How It All Began …
THREE GENERATIONS STAND BEHIND THE NAUMES LABEL
Naumes Inc. was established in 1946 by Joe Naumes and Steve Nye after both men returned from active duty in World War II. Joe, having served in the Pacific with the Navy and Steve in Europe with the Army. Originally established as a packing company called Nye and Naumes Co. Inc., it eventually acquired orchards and soon packed only its own product. In the early 60’s the Naumes Family bought out the Nyes. In the early 70’s the next generation returned from college and graduate schools and began work. By the mid 70’s the first California Orchard was acquired from the former C.E. Sullivan ranch in Yuba City, California. In 1978, the last of the Di Giorgio Company’s farming operations were acquired across the river in Marysville bringing the California operations to 2,500 acres. In the early 80’s the Chelan Apple Co. and the J.K. McArthur & Sons Co. were aquired in North Central Washington. The company was now farming nearly 7,500 acres.
Joe Naumes Died in 1989. In the early 90’s juice concentrate plants were added in Marysville and Wapato.
Succeeding generations of “Naumi” have learned their trade from the ground up. Joe’s children — Mary Pat, Sue and Mike — started moving irrigation pipe at 11 years of age and were picking, thinning and smudging by the eighth grade. Mike and his wife, Laura, who also grew up in the orchard business, now oversee the operations that encumpass approximately 5,300 acres in three states. Sue is enjoying retirement after a dedicated and long-term involvment in the family business.
Joe Naumes formed the company, but it all began long before that when grandfather, Peter Naumes, set foot on rich Oregon soil at the turn of the century.
We are fruit growers of the Tribe of Treverians who were tamed by Constantine the Great in 327 AD and taught to speak Latin. We call ourselves NAUMES today and speak English and Spanish. Grandfather Peter Naumes, son of immigrants, and railroader with the Chicago North Shore in 1907, lined up with the losers in a management dispute.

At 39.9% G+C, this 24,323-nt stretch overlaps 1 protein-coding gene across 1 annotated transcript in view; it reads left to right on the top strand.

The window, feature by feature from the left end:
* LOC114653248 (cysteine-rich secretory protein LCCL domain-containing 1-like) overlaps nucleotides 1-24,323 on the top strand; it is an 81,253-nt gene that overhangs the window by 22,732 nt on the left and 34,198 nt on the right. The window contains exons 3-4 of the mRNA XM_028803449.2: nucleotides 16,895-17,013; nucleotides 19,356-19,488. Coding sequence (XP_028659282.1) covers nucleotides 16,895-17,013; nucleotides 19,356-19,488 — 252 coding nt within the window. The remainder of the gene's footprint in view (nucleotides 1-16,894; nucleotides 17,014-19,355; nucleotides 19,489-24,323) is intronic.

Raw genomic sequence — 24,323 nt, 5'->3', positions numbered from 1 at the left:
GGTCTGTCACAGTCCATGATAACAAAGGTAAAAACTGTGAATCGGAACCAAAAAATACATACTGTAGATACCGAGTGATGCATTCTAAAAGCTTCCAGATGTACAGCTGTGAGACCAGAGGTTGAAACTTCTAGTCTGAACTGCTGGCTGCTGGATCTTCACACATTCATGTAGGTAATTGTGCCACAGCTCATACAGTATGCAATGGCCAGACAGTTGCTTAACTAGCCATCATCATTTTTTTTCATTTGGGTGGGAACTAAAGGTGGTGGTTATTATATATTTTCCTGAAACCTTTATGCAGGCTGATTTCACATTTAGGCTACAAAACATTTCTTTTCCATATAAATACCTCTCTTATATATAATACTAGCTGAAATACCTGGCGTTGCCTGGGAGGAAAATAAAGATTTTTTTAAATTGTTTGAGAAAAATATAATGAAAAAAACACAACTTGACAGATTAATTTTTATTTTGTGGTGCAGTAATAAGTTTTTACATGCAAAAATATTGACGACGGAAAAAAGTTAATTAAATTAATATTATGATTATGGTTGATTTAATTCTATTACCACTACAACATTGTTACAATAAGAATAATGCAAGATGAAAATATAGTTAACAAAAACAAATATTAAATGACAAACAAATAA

The winners told him to “Go West Young Man” and grow apples. So he got off the train at Hood River, became renowned for his Newtowns, and an expert at exports. The Great World War didn’t help the apple business, so after 22 years, he moved to Medford to cash in on growing popularity of pears. This was just in time for the stock market crash and beginning of the Great Depression! We survived.
Peter’s middle son, Joe, sailed a desk for the U.S. Navy, 1942-1946, coming home a Lieutenant Commander to start his own pear business. By 1972 when Peter’s grandchildren, Pete, Mike and Sue came aboard, we were looking for new challenges (Pete and Mike with Vietnam experience and MBA’s, Sue with a J.D. and a membership in the Oregon Bar.) The Mother Lode country of California seemed a promising El Dorado.
There, we found right next to the Yuba Goldfields, the last fruit properties of the DiGiorgio empire. With this purchase at that time (yes, there is gold under our property) we became one of the largest pear growers in the world.